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Tribrid Trains Are Now Running in Europe

Europe’s first trains to use batteries as a main source of power have arrived. Hitachi Rail announced that 20 tribrid trains - nicknamed 'Blues' - are now running on rail lines across Italy.

Hitachi tribrid Blues train
Credit: Hitachi Rail

Europe's rail network is undergoing a renaissance at the moment, with multiple trans-national sleeper services starting to operate, France about to introduce its luxurious new, greener and exceptionally fast ‘Trains à Grande Vitesse’, and Germany launching the world's first hydrogen fuel-cell passenger train - which emits only stream and water.

Now, Europe has a tribrid train with the ability to switch between battery power, electricity and diesel. They can travel roughly ten miles relying only on batteries, which recharge on their own as the train rolls down the tracks. The batteries can replenish themselves whenever the train is braking or by drawing electricity from an overhead apparatus that connects the train to a power line.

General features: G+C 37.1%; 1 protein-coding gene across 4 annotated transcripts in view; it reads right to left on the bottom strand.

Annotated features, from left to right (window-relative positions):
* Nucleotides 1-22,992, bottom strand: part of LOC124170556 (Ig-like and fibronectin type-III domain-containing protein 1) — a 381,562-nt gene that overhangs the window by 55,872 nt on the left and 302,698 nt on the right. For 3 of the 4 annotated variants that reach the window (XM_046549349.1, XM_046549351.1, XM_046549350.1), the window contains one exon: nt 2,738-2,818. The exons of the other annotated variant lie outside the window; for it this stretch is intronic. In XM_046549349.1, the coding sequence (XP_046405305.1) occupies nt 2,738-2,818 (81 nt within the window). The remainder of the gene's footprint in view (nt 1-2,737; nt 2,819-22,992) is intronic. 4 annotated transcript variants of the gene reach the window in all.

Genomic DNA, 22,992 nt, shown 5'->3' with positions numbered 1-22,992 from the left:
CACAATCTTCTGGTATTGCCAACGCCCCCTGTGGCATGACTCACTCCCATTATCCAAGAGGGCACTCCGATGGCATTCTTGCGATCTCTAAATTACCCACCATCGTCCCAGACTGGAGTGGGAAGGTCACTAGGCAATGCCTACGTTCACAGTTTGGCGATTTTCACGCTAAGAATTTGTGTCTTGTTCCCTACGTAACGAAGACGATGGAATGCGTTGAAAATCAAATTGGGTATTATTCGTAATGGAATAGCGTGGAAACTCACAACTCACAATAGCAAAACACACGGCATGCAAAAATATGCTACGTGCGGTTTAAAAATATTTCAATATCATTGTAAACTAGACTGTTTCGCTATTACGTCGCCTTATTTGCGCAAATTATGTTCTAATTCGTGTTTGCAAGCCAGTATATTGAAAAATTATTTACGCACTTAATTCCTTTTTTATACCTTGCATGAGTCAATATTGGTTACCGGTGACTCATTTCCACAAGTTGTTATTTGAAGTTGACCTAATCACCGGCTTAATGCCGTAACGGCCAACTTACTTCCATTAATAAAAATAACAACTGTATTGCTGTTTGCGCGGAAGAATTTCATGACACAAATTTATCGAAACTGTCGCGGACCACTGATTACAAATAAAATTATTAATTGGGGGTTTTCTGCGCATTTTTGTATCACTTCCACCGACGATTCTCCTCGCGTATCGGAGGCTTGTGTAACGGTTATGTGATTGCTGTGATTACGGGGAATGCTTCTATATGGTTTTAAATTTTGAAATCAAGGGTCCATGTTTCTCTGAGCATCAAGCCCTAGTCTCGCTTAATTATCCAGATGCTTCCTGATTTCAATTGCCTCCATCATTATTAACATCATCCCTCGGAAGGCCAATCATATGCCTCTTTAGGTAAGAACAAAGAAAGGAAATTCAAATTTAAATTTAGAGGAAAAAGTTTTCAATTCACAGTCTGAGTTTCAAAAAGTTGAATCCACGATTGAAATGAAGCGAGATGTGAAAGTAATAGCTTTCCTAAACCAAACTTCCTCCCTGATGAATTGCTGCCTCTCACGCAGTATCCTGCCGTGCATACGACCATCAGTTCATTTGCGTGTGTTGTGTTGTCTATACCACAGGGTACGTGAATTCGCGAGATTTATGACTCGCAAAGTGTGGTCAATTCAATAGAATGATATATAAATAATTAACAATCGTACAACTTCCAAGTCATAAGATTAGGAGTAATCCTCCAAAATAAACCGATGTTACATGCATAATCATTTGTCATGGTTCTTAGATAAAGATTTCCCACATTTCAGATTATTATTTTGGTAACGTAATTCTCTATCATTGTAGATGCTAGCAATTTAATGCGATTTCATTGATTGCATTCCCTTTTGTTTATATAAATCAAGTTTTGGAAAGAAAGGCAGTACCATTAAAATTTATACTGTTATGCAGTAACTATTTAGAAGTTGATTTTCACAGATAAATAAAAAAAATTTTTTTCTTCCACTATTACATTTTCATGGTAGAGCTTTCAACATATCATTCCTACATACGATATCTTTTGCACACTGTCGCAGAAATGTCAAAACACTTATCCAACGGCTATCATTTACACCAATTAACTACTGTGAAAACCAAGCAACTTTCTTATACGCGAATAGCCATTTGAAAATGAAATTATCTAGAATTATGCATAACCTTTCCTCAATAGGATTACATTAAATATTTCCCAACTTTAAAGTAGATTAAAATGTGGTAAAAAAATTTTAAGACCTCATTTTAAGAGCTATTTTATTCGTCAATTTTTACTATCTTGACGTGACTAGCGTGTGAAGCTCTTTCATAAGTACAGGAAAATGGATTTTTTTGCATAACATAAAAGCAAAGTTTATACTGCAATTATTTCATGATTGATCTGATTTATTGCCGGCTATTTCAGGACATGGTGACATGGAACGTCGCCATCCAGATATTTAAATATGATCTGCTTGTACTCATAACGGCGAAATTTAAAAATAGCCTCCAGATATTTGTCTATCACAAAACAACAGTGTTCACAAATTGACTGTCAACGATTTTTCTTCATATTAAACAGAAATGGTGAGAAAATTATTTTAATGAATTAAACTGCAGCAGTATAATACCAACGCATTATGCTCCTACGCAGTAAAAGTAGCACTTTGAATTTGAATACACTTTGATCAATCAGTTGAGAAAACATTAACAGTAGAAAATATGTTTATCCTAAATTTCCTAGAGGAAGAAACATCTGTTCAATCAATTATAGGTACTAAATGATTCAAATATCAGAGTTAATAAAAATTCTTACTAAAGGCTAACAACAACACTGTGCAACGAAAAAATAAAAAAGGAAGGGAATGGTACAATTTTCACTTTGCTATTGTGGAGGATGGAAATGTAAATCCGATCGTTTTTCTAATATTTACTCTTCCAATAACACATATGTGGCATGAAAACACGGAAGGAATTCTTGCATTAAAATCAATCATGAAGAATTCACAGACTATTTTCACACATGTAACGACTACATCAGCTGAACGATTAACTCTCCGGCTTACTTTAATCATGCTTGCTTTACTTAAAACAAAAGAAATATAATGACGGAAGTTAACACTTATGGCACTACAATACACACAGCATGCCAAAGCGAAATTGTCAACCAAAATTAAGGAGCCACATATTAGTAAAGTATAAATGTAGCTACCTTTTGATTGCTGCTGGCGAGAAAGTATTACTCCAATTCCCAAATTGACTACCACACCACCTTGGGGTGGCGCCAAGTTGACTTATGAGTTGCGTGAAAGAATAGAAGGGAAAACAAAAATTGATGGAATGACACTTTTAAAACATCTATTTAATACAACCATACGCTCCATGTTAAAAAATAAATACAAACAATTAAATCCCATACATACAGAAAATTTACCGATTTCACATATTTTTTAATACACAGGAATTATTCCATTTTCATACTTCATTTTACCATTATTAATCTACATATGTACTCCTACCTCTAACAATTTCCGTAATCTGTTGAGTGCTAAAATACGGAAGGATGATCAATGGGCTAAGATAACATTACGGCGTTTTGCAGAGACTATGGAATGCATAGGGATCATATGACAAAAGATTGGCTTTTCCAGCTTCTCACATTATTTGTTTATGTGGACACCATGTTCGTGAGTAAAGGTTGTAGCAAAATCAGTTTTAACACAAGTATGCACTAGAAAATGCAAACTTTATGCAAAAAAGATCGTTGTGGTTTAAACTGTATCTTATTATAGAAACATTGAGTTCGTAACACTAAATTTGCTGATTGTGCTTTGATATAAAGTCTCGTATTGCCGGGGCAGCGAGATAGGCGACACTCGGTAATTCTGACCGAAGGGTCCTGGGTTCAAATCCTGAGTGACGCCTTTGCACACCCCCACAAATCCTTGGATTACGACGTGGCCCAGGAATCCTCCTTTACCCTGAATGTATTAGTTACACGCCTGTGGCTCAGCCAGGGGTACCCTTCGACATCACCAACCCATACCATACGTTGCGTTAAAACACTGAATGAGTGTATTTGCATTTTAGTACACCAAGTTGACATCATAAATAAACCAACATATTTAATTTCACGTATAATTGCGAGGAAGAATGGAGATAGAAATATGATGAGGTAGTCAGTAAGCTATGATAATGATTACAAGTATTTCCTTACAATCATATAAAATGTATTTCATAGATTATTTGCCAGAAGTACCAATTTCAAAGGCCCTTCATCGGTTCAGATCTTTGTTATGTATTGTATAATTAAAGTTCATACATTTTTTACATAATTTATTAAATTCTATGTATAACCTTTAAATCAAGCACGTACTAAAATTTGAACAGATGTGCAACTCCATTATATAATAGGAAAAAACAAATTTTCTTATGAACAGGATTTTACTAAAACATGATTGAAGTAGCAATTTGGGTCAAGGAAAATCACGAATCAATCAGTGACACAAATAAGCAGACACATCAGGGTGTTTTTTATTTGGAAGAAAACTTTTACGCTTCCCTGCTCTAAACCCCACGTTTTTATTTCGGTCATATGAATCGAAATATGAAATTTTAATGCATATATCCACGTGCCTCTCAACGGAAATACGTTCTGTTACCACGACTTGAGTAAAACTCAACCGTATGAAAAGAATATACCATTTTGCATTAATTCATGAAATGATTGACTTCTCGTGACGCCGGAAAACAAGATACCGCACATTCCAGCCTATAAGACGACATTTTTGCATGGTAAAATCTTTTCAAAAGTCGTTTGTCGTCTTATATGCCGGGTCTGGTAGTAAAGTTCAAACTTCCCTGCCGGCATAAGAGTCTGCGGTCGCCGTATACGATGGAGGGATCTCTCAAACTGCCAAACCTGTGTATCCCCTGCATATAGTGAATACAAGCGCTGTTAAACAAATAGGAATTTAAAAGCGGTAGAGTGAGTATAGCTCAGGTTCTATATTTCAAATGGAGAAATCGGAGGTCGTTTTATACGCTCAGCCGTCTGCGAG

Each train can accommodate up to 300 passengers and has three to four cars. While the trains - which are made from 93 percent recyclable materials - can technically reach speeds of up to 100 miles per hour, an onboard driver advisory system recommends the optimal speed to help reduce energy use.

Compared to trains that rely exclusively on diesel, the new hybrids will reduce fuel consumption by 50 percent, says Hitachi. They also have the benefit of being much quieter when powered by battery.

Soon, a total of 135 battery-powered trains will be ferrying passengers across the country as part of a $1.34 billion project. In the next two years, Hitachi plans to release an upgraded model of the train that can travel up to 62 miles using only battery power.

In recent years, European rail operators have also been making efforts to electrify their tracks. But progress has been slow so far, and more than half of the continent’s trails still run on diesel. In light of these difficulties, Hitachi says that battery-powered trains may offer “an immediate solution to help decarbonise European passenger rail.”


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